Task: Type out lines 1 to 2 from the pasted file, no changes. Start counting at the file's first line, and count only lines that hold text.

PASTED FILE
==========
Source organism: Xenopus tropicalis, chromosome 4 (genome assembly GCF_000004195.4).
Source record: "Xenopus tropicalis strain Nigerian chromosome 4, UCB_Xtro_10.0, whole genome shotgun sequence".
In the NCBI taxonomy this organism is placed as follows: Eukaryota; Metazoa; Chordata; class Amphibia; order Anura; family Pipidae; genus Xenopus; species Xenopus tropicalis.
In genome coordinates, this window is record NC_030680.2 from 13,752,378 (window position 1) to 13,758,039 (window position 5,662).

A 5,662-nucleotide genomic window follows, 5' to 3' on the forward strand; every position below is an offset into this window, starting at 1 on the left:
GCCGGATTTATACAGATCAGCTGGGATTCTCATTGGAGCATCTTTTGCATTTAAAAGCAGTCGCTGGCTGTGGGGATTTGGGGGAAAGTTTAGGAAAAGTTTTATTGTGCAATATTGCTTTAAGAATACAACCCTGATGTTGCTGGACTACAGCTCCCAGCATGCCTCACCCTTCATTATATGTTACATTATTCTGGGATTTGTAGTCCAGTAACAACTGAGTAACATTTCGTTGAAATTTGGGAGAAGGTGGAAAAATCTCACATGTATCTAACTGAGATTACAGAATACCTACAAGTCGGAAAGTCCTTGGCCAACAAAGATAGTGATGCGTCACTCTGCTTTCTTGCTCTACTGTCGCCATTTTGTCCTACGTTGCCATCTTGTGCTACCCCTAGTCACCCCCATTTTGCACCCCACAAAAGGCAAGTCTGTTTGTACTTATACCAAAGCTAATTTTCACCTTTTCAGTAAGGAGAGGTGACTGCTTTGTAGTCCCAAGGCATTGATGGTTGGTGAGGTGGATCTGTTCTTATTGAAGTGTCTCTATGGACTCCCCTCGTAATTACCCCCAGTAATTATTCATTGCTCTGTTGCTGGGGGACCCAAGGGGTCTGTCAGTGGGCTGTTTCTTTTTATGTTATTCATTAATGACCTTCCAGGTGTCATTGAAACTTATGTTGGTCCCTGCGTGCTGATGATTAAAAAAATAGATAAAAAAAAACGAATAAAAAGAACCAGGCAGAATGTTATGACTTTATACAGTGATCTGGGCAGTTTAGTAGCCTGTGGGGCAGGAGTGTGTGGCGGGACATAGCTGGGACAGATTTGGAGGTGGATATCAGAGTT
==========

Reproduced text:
Source organism: Xenopus tropicalis, chromosome 4 (genome assembly GCF_000004195.4).
Source record: "Xenopus tropicalis strain Nigerian chromosome 4, UCB_Xtro_10.0, whole genome shotgun sequence".